As of Tuesday, Superstorm Sandy had left more than 8 million people without lights, heat, refrigeration, TV or Internet.

At least 2 million homes and businesses in New York state had no power. Consolidated Edison, which serves the New York City metro area, says 752,000 of its customers were in the dark Tuesday and that crews — some from as far away as San Francisco — will begin repairs once the damage is assessed.

Elsewhere, 2.5 million customers had no power in New Jersey, more than 1.2 million in Pennsylvania and 311,000 in Maryland. Some 625,000 also lost electricity in Connecticut and 300,000 in Massachusetts.

Massoud Amin, a power grid specialist and senior member of the Institute of Electrical and Electronics Engineers, says it could take up to two weeks before power is fully restored. After Hurricane Irene hit the East Coast last year, it took as long as 10 days for electricity to be fully restored to rural customers in Connecticut and elsewhere — and Amin notes that Irene was much smaller than Sandy.

Gregory Reed, director of the Electric Power Initiative at the University of Pittsburgh's Swanson School of Engineering, agrees it will take a week or more to turn the power back on.

"You normally will see a lot of major metropolitan areas get their power back in a short time, a matter of a couple of days in the case of a major event like this," Reed says, adding that rural areas are typically the last to see the lights come back on.

The storm couldn't have targeted a more vulnerable part of the power grid. "Pennsylvania, New Jersey, Maryland and New York are the oldest infrastructure," says Amin, who is also a professor at the University of Minnesota.

The grid in those states "is a marvel of engineering for the 20th century, but because of a lack of investment, it has been operating with diminished shock absorbers," Amin says, referring to backup lines and equipment as well as high-tech monitors to pinpoint problems.

A system of "mutual aid" among utility companies all over the country has been in place since the 1950s to help a crisis-hit power provider get the lights back on.

"As long as we get a heads up and know a few days ahead of time that something big is coming ... we can preposition crew, equipment, trucks, everything to a place close to where the event is going to be," Amin says.

Reed says because big, damaging weather events seem to be occurring more frequently, we may be heading into an era of "more activity and more significant impacts." Power lines are susceptible to strong winds and storm-tossed branches, and high waves can submerge substations and other critical equipment.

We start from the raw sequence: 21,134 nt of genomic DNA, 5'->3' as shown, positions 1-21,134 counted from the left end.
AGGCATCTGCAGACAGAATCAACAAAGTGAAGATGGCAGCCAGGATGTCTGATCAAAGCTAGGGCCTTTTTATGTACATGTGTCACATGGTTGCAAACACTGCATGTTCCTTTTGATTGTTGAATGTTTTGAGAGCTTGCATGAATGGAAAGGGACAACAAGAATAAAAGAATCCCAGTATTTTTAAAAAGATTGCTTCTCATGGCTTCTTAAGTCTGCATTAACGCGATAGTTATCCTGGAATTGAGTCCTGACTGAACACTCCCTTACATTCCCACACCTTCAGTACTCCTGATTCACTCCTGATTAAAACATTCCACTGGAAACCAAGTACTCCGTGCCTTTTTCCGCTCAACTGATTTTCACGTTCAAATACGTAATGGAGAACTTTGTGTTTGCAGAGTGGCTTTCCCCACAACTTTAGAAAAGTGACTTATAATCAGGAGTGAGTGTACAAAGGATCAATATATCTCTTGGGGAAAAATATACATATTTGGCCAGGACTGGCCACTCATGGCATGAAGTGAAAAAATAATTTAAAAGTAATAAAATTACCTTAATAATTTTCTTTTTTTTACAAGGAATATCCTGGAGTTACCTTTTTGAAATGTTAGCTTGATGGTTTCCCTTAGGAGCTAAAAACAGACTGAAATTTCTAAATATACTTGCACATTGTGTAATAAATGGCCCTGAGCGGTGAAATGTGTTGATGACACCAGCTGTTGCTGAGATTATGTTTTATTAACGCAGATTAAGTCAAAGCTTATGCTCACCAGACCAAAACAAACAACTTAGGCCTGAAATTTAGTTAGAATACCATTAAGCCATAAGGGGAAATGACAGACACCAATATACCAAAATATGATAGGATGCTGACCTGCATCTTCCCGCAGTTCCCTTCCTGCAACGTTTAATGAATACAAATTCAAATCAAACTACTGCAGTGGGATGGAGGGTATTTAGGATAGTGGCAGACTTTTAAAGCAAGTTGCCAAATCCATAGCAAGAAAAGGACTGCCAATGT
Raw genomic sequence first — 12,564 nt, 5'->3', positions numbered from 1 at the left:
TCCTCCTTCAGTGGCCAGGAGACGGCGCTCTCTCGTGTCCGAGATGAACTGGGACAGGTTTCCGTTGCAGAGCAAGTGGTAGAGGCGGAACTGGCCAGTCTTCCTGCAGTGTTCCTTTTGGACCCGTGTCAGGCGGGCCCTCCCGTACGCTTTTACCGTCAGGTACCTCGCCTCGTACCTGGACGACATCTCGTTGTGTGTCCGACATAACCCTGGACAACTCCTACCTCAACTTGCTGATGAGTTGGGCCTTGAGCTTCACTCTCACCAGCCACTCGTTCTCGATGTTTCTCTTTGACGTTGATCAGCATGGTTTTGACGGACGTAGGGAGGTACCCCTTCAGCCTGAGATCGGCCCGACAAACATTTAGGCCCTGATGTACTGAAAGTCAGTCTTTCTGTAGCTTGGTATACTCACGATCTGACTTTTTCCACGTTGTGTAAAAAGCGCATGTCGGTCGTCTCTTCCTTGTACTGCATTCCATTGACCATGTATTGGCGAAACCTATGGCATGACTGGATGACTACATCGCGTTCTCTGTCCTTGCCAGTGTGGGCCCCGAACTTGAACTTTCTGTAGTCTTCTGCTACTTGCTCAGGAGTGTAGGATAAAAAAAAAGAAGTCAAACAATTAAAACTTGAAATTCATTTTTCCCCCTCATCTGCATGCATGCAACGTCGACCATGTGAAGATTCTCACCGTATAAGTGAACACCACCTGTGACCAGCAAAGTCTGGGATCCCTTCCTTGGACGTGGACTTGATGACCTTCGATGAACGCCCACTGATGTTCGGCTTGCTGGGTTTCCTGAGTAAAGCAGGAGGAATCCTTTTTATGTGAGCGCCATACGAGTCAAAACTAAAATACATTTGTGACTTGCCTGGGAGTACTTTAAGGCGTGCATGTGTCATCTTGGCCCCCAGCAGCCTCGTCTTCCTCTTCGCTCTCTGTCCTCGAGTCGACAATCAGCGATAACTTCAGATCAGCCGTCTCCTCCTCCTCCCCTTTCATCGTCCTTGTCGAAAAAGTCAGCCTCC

"The way [the grid] is designed and because so much of it is an overhead infrastructure, it is inherently vulnerable," Reed says.

Amin has run calculations on annual outages around the world. The most fragile part of the U.S. grid, in the Northeast, averages about 240 minutes of outages per customer per year. Compare that with the Midwest, where it's only 92 minutes, or Japan, where the outage rate is just four minutes per customer per year.

It costs anywhere from six to 12 times more to bury a power line than it does to put in overhead lines. But there has been a push in the past five to 10 years to put more infrastructure below ground, where it's safer, Reed says.

"This might not be justified everywhere, but there are certain parts of the country where" it might make sense, he says. "You do have to start looking more and more at the cost/benefit of spending that extra money on capital investment upfront instead of spending all the money on the back end to replace the damaged equipment and the cost of operations afterward."

Short of a massive investment to put wires below ground, Reed and Amin agree that other grid improvements and upgrades are possible. Some of them are already in the works, thanks to federal stimulus money aimed at moving toward a smart grid.

Before stimulus funds began flowing in 2009, there were only a few hundred smart-grid sensors, which help pinpoint exactly where a problem has occurred. With the government kicking in about 45 percent of the cost of these sensors and private utilities paying the rest, there should be 1,000 in place before the end of next year, Amin says.

Amin thinks building a system with almost 100 percent protection is possible, but it's just too costly.

"We can localize these disturbances and we can reduce the impact" of events such as Hurricane Sandy, he says. "But when there's physical damage to the infrastructure, that's always going to require crews on the ground."

Copyright 2013 NPR. To see more, visit http://www.npr.org/.